Brilliant! One suggestion is to measure in the middle of the floor as well as close to the speaker. I had the same problem with suspended wooden floors in typical 19th century houses in the UK and they flex a lot in the centre of the room.

OP

#### JaccoW

##### Active Member
You don't need to cut up those AV pads, but the pads are rated for 50psi so one shouldn't need to use so much pad to decouple lighter objects. They are a modular design so If you want to stack the pads they will be more stable if they are wider than 1 inch.
True. These are designed to withstand 50psi, which translates to 3.51535kg/cm². Meaning these 4"x4" / 10cm x 10cm pads can carry about 800lbs / 364kg before they collapse I guess?

Most websites I come across say they work best between 80-100kg (175-220lbs) though and 1/16th of these pads will offer that 50psi / 3.51kg/cm² load capacity. I have 8 of these on the way so I can test the 4 x 1/16th and 4 x 1/4th and 4 x 1 options.

The location is a question though. Do I put these between the speaker stand and the marble plate or underneath the marble plate?

#### cicastol

##### Member
The best way to reduce vibrations induced by loudspeakers is to coupling them to a mass with spikes ( granite slab or equivalent at least the same mass of the loudspeaker ,more is better) doing "mass loading" and then decouple the whole with viscoelastic feet .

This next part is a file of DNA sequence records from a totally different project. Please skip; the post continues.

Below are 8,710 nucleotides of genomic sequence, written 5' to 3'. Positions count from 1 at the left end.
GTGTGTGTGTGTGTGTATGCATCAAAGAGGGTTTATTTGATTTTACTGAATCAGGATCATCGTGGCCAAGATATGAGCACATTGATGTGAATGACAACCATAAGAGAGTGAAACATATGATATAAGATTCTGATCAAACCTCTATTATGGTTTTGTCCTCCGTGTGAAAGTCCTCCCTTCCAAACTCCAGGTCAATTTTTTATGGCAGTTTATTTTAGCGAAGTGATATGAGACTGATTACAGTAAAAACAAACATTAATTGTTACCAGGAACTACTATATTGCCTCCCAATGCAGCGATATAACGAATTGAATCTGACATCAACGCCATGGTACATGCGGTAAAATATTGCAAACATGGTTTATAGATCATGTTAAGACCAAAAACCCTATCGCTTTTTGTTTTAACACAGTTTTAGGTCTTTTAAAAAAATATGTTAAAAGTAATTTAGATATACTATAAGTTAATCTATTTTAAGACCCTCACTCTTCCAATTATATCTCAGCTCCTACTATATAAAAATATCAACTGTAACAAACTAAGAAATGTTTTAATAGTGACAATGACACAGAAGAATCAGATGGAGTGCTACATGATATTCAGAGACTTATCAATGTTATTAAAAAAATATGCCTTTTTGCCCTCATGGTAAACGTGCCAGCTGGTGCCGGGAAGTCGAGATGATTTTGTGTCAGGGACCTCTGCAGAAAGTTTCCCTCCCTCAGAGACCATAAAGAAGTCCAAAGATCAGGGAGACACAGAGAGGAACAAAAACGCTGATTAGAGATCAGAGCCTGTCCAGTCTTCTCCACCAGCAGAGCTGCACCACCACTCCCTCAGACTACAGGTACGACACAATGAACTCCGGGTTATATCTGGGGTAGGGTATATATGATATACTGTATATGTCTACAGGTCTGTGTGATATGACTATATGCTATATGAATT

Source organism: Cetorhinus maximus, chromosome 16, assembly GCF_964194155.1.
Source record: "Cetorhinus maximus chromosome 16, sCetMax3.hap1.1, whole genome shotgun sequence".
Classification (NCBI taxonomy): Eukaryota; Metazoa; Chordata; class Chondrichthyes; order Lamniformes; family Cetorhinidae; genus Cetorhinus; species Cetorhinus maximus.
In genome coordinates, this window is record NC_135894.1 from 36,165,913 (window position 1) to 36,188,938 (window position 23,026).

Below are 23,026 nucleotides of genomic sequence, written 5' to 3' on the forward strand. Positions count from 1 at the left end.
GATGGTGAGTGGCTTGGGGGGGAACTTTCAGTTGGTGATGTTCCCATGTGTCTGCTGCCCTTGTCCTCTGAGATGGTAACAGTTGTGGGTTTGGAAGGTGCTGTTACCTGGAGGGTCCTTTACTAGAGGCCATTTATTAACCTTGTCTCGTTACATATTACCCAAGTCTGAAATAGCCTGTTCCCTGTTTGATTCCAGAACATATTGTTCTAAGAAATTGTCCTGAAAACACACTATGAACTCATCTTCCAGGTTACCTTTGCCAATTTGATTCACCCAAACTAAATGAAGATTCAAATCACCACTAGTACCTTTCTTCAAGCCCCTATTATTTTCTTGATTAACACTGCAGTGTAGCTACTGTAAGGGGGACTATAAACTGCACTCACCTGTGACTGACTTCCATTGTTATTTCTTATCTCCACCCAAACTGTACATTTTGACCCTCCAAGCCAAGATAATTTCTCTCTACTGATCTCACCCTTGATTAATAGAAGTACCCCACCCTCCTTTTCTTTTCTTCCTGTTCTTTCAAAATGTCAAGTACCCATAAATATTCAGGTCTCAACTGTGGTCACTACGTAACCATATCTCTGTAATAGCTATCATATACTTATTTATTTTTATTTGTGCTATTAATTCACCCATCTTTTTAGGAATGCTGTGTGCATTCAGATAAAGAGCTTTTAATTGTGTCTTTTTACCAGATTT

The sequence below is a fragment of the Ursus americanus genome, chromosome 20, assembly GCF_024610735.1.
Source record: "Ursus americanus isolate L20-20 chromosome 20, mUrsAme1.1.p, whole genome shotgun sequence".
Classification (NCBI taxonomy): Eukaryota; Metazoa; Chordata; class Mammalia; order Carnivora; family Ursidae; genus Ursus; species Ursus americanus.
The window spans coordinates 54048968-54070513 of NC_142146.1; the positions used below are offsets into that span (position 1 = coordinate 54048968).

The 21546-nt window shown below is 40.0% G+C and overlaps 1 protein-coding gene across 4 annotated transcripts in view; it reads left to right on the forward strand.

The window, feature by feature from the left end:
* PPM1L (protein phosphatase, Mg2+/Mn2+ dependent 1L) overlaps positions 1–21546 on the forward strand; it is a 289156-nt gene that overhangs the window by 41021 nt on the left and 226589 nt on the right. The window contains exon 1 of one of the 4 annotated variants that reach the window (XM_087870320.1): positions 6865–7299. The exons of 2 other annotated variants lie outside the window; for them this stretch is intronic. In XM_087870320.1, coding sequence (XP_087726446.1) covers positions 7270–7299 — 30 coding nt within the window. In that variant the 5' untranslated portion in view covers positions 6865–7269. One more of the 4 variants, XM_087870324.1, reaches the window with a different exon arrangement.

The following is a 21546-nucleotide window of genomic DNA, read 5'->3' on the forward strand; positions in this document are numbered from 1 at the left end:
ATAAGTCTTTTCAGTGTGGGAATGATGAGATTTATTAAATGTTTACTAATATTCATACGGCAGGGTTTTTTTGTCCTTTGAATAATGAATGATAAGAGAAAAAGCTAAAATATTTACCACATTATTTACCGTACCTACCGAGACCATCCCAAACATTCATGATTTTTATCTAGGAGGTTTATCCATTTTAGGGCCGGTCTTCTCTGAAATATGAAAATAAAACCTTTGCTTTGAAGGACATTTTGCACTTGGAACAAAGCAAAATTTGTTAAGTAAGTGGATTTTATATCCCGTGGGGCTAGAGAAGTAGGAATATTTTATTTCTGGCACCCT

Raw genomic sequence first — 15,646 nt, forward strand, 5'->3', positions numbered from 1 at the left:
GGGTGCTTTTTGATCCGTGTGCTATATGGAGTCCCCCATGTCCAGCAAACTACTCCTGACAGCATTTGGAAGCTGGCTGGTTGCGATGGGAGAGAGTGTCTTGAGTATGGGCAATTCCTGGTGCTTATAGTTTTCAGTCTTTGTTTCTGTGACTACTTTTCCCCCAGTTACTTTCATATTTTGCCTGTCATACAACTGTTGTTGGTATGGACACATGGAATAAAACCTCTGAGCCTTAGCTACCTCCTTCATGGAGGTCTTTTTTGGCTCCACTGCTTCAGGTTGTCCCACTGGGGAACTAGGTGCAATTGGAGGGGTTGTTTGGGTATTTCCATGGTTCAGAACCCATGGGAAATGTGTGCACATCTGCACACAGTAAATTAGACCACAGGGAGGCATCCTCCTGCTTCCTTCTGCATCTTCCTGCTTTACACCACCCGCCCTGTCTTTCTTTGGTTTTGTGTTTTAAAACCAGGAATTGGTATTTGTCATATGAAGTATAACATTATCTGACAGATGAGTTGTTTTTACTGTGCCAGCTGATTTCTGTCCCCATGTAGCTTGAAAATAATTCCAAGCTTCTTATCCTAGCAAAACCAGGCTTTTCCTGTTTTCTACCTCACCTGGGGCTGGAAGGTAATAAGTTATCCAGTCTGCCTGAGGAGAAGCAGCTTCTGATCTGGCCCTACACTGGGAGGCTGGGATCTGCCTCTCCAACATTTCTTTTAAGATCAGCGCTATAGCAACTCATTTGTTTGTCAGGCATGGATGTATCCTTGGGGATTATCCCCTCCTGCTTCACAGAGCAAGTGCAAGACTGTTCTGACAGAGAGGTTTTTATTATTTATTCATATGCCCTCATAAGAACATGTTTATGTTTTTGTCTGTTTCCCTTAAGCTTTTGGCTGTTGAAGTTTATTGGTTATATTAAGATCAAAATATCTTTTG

Photos of my DBR62 coupled with spikes to a granite slab and then decoupled with Polysound Sylo (silicone foam isolation pads),stainless steel feet are glued with cyano to the granite slab for maximum rigidity.

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#### Lambda

##### Major Contributor
The location is a question though. Do I put these between the speaker stand and the marble plate or underneath the marble plate?
I would say isolate the marble plate from the ground.
But if you can used some sort of soft absorbent material between the speaker stand and the plate as well.

I think I might have a relative/semi-scientific way to measure how well decoupling works. It's a bit rough right now but once I get some more options in I might be able to clean up the data a little bit. Right now there are some differences in the length of the run and some accidental hotspots that show up.
This is a nice test!
I wound suggest replacing Music by a Sine sweep from lets say 20-200Hz over 30seconds or so.